Senators Continue to Court Industry Support for Climate Bill

Sens. John Kerry (D-Mass.), Lindsey Graham (R-SC), and Joe Lieberman (I-Conn.) huddled with industry representatives for the second time in just over a week to curry support for the energy and climate package they’re putting together. Emerging from the meeting, both the interest groups and the senators hailed progress on getting to shaping a bill that’s as industry-friendly as possible.

Speaking to reporters after the meeting, Graham said they’re making progress on getting a bill that industry groups–like the Chamber of Commerce, the American Farm Bureau Federation, and the Nuclear Energy Institute, who participated in the meeting–can support. He reaffirmed his belief that their bill would be dramatically different than the House-passed bill. “Cap and trade is dead. It’s been beaten to death,” he said. “I think it’s an idea that needs to die.” (This despite the fact that, from what is known about their bill, it will include some level of a cap and trade program and look a lot like the House bill).

He also downplayed the bill’s (theoretically) core goal of addressing climate change as merely an ancillary benefit to everything else. “We’ve gone away from this massive, economy-wide cap and trade system that had as its goal keeping Iowa from becoming beach front property to a national energy strategy, sectorally designed, that will lead to energy independence and do the things on carbon to create jobs, not lose jobs,” he said. (Sorry, Iowa!)

“If it’s not perceived to be business friendly, a revolutionarily, dramatically different approach from the old system … then I’ve failed,” said Graham.

Lieberman was laudatory of their meetings with industry groups, calling them “extraordinary discussions.” But asked about threats from the left flank if the bill becomes too industry-friendly, he was dismissive. “In the end this will be one of those cases where everybody will be a little unhappy,” said Lieberman. “But if they’re mostly happy that we’ve done something constructive, it will pass.”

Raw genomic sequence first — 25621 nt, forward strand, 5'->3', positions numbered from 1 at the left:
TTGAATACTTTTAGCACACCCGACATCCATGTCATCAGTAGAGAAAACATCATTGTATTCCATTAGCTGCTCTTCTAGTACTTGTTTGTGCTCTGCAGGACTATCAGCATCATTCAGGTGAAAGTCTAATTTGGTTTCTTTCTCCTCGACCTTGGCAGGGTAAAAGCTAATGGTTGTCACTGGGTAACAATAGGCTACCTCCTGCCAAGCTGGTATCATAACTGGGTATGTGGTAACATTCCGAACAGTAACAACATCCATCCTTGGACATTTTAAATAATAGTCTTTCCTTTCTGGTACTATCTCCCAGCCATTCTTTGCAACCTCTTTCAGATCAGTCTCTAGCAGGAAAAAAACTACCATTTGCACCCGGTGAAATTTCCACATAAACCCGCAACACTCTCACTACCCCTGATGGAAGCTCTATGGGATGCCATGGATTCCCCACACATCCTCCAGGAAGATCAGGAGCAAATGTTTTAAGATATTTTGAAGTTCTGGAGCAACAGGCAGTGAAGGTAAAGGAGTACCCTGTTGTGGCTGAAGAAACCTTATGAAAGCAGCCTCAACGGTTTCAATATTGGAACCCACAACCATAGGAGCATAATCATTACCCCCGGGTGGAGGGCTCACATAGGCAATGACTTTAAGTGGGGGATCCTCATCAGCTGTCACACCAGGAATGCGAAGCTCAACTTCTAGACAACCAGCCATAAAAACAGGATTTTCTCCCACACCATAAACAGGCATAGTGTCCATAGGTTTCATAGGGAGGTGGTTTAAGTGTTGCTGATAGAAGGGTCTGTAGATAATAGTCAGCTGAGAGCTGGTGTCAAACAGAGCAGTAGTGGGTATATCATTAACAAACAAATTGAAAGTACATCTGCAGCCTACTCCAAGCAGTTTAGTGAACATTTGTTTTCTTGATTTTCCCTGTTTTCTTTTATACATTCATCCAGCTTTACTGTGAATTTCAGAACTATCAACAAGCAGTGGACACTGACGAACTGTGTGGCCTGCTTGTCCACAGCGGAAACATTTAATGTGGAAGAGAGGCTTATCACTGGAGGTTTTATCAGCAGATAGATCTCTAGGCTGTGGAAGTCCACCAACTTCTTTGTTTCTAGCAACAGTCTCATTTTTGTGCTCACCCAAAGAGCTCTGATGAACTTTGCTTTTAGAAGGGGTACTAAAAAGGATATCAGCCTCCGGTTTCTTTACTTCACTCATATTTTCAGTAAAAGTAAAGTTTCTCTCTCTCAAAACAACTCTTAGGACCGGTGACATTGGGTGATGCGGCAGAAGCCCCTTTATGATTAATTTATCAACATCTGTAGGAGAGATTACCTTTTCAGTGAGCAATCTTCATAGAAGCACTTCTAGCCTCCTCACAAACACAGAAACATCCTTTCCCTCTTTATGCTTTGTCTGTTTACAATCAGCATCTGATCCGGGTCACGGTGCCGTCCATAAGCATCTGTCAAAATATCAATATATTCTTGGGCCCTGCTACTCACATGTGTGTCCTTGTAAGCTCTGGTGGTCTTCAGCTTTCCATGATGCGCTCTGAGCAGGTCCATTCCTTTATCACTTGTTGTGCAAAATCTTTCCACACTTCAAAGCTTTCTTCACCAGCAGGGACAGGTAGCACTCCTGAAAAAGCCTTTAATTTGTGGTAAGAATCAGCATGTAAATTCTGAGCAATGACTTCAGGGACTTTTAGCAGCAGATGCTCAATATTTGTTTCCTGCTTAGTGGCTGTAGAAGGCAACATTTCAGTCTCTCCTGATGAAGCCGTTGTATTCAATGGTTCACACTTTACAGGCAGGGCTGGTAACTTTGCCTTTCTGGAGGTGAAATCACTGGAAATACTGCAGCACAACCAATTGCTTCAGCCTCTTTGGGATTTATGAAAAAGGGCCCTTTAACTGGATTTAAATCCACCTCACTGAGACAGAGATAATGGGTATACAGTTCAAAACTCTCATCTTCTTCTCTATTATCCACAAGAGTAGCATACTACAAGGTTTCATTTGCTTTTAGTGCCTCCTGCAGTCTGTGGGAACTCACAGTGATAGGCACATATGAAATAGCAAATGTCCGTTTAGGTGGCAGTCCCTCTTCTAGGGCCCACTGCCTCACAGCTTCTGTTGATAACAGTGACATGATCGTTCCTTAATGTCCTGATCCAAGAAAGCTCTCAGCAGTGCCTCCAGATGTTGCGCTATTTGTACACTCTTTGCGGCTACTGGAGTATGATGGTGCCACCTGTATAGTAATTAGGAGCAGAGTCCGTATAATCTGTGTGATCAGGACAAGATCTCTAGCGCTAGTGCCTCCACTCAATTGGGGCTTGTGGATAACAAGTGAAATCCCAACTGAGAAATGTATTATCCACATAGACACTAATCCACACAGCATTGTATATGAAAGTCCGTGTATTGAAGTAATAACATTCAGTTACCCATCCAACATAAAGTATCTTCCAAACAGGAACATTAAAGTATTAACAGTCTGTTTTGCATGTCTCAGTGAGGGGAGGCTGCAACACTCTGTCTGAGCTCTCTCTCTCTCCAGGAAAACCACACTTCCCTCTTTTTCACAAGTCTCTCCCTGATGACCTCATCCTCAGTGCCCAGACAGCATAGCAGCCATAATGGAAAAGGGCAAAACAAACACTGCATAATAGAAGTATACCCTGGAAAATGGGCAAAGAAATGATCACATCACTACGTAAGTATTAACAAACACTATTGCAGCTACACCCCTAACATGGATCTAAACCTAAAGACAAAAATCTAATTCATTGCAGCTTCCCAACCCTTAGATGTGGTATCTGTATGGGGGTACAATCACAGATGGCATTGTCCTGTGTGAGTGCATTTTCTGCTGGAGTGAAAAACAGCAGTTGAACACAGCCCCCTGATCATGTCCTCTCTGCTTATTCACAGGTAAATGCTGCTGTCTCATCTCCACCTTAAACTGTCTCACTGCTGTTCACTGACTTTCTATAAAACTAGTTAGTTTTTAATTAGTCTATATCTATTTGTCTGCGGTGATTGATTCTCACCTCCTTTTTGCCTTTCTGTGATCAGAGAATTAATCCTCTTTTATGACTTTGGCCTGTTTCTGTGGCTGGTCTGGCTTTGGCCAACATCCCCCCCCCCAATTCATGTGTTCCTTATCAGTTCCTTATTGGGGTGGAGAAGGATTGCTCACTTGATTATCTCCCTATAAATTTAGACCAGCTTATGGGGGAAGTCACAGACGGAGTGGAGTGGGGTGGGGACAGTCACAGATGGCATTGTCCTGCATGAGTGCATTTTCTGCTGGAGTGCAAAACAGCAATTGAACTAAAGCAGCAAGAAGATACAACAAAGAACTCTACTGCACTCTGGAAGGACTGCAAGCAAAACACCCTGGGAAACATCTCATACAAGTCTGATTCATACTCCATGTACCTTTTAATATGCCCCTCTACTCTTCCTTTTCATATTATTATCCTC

The groups present for Thursday’s meeting didn’t offer any new details, though they said they remain pleased with the direction the senators are taking the bill. “It was just a good exchange of information from each of the groups… an exchange back and forth with the senators,” said Bruce Josten, the head lobbyist for the U.S. Chamber of Commerce.

“We’ve had a bunch of provisions that we’ve been sharing with their staff,” said Marvin Fertel, CEO of the Nuclear Energy Institute. “They were very open-minded about that. We were very pleased with the discussions we’ve had with the staff.” He also expressed hope that nuclear power would be included in a “clean energy standard” in the bill, rather than an renewable electricity standard, an idea that Graham has endorsed.

It’s not clear yet when there will even be a bill. Graham said they expect to release a bill “within a couple of weeks after Easter break.” Lieberman said they expect to have it ready by the week of Earth Day, April 22. They offered few details on the bill, outside of what has already leaked from previous meetings.


Mother Jones was founded as a nonprofit in 1976 because we knew corporations and the wealthy wouldn't fund the type of hard-hitting journalism we set out to do.

Today, reader support makes up about two-thirds of our budget, allows us to dig deep on stories that matter, and lets us keep our reporting free for everyone. If you value what you get from Mother Jones, please join us with a tax-deductible donation today so we can keep on doing the type of journalism 2019 demands.

We Recommend


Sign up for our newsletters

Subscribe and we'll send Mother Jones straight to your inbox.

Get our award-winning magazine

Save big on a full year of investigations, ideas, and insights.


Support our journalism

Help Mother Jones' reporters dig deep with a tax-deductible donation.


We have a new comment system! We are now using Coral, from Vox Media, for comments on all new articles. We'd love your feedback.